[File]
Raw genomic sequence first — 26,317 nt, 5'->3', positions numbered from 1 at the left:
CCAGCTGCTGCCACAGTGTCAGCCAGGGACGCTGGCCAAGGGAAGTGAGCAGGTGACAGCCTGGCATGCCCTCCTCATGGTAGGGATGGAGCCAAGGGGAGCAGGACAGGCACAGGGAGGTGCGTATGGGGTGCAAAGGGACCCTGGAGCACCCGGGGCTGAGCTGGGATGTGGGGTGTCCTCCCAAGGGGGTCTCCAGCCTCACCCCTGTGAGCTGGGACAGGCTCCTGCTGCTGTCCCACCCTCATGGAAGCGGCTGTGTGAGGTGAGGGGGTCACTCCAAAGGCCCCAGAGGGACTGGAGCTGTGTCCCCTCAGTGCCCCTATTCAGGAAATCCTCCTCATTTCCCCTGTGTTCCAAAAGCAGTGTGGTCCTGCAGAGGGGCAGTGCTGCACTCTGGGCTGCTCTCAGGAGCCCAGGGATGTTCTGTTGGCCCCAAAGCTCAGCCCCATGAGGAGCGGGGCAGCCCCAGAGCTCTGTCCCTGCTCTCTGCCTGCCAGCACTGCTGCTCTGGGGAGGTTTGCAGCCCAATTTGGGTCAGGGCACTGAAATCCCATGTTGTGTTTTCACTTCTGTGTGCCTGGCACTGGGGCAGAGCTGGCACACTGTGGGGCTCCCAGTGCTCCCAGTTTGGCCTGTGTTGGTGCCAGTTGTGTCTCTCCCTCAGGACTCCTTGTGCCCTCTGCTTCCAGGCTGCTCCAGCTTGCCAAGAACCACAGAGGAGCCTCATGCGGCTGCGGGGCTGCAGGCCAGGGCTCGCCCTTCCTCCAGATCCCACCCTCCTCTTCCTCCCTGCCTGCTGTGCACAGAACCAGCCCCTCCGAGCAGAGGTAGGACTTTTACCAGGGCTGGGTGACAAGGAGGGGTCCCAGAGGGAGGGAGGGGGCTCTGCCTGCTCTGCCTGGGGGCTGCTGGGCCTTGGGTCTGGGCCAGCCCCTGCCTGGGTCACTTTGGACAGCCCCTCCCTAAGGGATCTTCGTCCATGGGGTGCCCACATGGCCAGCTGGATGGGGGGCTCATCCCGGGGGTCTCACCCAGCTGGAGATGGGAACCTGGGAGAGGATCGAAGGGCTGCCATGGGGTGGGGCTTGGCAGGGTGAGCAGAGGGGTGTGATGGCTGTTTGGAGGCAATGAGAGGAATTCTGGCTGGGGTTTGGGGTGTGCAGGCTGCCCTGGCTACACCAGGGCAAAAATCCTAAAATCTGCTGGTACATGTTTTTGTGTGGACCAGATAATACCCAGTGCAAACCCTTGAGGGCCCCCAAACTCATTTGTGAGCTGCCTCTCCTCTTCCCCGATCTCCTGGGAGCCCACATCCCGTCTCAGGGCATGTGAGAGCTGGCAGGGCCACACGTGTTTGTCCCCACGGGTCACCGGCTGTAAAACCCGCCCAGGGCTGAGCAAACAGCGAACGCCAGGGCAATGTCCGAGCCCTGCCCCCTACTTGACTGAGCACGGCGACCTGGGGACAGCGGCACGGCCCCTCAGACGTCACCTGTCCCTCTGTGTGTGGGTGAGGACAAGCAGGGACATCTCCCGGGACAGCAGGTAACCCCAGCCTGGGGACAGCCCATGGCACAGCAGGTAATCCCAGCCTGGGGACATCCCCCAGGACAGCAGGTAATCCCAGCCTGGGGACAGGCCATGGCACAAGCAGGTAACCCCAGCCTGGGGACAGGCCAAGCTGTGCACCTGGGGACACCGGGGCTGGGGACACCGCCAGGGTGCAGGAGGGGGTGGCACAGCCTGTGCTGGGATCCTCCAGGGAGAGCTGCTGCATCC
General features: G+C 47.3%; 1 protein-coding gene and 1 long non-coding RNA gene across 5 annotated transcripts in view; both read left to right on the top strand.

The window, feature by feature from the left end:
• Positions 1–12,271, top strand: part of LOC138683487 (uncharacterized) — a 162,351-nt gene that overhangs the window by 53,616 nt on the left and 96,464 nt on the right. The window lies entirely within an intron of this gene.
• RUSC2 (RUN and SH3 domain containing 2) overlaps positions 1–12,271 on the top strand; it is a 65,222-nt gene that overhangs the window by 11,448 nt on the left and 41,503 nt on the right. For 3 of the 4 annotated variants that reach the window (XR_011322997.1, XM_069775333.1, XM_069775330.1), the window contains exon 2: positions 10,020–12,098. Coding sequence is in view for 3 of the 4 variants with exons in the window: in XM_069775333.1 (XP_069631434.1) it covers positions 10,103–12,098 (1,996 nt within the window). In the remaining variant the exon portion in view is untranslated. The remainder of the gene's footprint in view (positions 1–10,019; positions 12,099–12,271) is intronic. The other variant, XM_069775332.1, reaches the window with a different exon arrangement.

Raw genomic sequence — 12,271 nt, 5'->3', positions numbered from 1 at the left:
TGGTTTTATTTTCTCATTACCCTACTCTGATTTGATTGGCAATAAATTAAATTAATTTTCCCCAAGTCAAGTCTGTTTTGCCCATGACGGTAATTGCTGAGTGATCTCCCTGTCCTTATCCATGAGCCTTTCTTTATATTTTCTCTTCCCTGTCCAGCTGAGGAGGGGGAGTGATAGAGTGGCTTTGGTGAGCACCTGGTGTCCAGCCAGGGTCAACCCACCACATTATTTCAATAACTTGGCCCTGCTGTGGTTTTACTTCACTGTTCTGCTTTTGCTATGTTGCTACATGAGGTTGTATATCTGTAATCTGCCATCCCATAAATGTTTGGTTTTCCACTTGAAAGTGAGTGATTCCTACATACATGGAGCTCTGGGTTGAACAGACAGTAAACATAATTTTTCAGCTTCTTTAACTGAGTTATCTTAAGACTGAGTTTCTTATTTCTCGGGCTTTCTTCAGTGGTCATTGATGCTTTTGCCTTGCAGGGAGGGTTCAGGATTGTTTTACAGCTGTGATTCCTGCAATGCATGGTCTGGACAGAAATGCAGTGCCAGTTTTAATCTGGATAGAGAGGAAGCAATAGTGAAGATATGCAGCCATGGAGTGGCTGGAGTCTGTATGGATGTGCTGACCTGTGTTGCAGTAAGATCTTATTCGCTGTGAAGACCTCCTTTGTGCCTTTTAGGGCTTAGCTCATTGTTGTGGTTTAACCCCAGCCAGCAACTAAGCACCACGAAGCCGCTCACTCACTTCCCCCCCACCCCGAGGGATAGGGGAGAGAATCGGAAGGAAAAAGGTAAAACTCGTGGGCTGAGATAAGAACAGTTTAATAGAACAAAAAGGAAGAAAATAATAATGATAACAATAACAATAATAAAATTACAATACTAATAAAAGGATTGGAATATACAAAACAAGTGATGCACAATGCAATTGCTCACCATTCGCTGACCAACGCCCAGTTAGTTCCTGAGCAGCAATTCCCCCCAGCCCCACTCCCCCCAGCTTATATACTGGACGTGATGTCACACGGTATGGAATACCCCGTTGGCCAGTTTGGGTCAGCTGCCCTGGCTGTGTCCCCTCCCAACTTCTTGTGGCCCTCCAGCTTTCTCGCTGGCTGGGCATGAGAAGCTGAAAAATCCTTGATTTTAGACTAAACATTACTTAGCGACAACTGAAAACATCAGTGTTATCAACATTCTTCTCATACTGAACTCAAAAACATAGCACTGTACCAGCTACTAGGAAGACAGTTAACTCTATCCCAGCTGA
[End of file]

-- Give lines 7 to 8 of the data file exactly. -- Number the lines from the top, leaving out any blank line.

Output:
Raw genomic sequence — 12,271 nt, 5'->3', positions numbered from 1 at the left:
TGGTTTTATTTTCTCATTACCCTACTCTGATTTGATTGGCAATAAATTAAATTAATTTTCCCCAAGTCAAGTCTGTTTTGCCCATGACGGTAATTGCTGAGTGATCTCCCTGTCCTTATCCATGAGCCTTTCTTTATATTTTCTCTTCCCTGTCCAGCTGAGGAGGGGGAGTGATAGAGTGGCTTTGGTGAGCACCTGGTGTCCAGCCAGGGTCAACCCACCACATTATTTCAATAACTTGGCCCTGCTGTGGTTTTACTTCACTGTTCTGCTTTTGCTATGTTGCTACATGAGGTTGTATATCTGTAATCTGCCATCCCATAAATGTTTGGTTTTCCACTTGAAAGTGAGTGATTCCTACATACATGGAGCTCTGGGTTGAACAGACAGTAAACATAATTTTTCAGCTTCTTTAACTGAGTTATCTTAAGACTGAGTTTCTTATTTCTCGGGCTTTCTTCAGTGGTCATTGATGCTTTTGCCTTGCAGGGAGGGTTCAGGATTGTTTTACAGCTGTGATTCCTGCAATGCATGGTCTGGACAGAAATGCAGTGCCAGTTTTAATCTGGATAGAGAGGAAGCAATAGTGAAGATATGCAGCCATGGAGTGGCTGGAGTCTGTATGGATGTGCTGACCTGTGTTGCAGTAAGATCTTATTCGCTGTGAAGACCTCCTTTGTGCCTTTTAGGGCTTAGCTCATTGTTGTGGTTTAACCCCAGCCAGCAACTAAGCACCACGAAGCCGCTCACTCACTTCCCCCCCACCCCGAGGGATAGGGGAGAGAATCGGAAGGAAAAAGGTAAAACTCGTGGGCTGAGATAAGAACAGTTTAATAGAACAAAAAGGAAGAAAATAATAATGATAACAATAACAATAATAAAATTACAATACTAATAAAAGGATTGGAATATACAAAACAAGTGATGCACAATGCAATTGCTCACCATTCGCTGACCAACGCCCAGTTAGTTCCTGAGCAGCAATTCCCCCCAGCCCCACTCCCCCCAGCTTATATACTGGACGTGATGTCACACGGTATGGAATACCCCGTTGGCCAGTTTGGGTCAGCTGCCCTGGCTGTGTCCCCTCCCAACTTCTTGTGGCCCTCCAGCTTTCTCGCTGGCTGGGCATGAGAAGCTGAAAAATCCTTGATTTTAGACTAAACATTACTTAGCGACAACTGAAAACATCAGTGTTATCAACATTCTTCTCATACTGAACTCAAAAACATAGCACTGTACCAGCTACTAGGAAGACAGTTAACTCTATCCCAGCTGA